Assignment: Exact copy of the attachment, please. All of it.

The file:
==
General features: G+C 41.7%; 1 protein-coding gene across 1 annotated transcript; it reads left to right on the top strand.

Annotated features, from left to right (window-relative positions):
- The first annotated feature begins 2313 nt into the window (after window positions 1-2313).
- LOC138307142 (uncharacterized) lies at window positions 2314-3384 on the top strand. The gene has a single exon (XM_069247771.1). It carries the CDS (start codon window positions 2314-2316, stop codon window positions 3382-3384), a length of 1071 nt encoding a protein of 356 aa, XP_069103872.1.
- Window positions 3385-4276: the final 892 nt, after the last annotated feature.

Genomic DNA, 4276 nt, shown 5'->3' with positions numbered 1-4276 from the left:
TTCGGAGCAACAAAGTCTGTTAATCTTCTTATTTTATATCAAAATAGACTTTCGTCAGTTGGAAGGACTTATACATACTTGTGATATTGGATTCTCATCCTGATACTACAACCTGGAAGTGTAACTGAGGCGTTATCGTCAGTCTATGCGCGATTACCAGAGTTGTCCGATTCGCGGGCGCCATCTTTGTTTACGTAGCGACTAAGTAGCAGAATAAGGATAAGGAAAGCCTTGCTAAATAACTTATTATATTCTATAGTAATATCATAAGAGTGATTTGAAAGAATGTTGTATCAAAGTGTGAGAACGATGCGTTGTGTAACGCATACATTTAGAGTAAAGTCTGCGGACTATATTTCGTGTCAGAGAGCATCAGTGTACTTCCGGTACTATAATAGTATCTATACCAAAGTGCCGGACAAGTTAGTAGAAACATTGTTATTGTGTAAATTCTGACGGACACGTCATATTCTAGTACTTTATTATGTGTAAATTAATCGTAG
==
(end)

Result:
General features: G+C 41.7%; 1 protein-coding gene across 1 annotated transcript; it reads left to right on the top strand.

Annotated features, from left to right (window-relative positions):
- The first annotated feature begins 2313 nt into the window (after window positions 1-2313).
- LOC138307142 (uncharacterized) lies at window positions 2314-3384 on the top strand. The gene has a single exon (XM_069247771.1). It carries the CDS (start codon window positions 2314-2316, stop codon window positions 3382-3384), a length of 1071 nt encoding a protein of 356 aa, XP_069103872.1.
- Window positions 3385-4276: the final 892 nt, after the last annotated feature.

Genomic DNA, 4276 nt, shown 5'->3' with positions numbered 1-4276 from the left:
TTCGGAGCAACAAAGTCTGTTAATCTTCTTATTTTATATCAAAATAGACTTTCGTCAGTTGGAAGGACTTATACATACTTGTGATATTGGATTCTCATCCTGATACTACAACCTGGAAGTGTAACTGAGGCGTTATCGTCAGTCTATGCGCGATTACCAGAGTTGTCCGATTCGCGGGCGCCATCTTTGTTTACGTAGCGACTAAGTAGCAGAATAAGGATAAGGAAAGCCTTGCTAAATAACTTATTATATTCTATAGTAATATCATAAGAGTGATTTGAAAGAATGTTGTATCAAAGTGTGAGAACGATGCGTTGTGTAACGCATACATTTAGAGTAAAGTCTGCGGACTATATTTCGTGTCAGAGAGCATCAGTGTACTTCCGGTACTATAATAGTATCTATACCAAAGTGCCGGACAAGTTAGTAGAAACATTGTTATTGTGTAAATTCTGACGGACACGTCATATTCTAGTACTTTATTATGTGTAAATTAATCGTAG